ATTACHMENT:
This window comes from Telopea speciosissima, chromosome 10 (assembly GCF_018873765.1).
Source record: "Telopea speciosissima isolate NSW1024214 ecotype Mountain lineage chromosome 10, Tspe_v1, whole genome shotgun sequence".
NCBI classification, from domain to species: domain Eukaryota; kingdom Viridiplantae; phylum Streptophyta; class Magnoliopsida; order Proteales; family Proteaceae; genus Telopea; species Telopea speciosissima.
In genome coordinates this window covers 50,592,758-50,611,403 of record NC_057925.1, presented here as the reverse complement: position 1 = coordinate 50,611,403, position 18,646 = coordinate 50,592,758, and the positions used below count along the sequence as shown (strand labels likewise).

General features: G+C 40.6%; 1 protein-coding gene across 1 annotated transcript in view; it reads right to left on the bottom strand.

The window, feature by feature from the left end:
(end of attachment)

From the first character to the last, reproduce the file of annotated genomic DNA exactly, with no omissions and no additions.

This window comes from Telopea speciosissima, chromosome 10 (assembly GCF_018873765.1).
Source record: "Telopea speciosissima isolate NSW1024214 ecotype Mountain lineage chromosome 10, Tspe_v1, whole genome shotgun sequence".
NCBI classification, from domain to species: domain Eukaryota; kingdom Viridiplantae; phylum Streptophyta; class Magnoliopsida; order Proteales; family Proteaceae; genus Telopea; species Telopea speciosissima.
In genome coordinates this window covers 50,592,758-50,611,403 of record NC_057925.1, presented here as the reverse complement: position 1 = coordinate 50,611,403, position 18,646 = coordinate 50,592,758, and the positions used below count along the sequence as shown (strand labels likewise).

General features: G+C 40.6%; 1 protein-coding gene across 1 annotated transcript in view; it reads right to left on the bottom strand.

The window, feature by feature from the left end: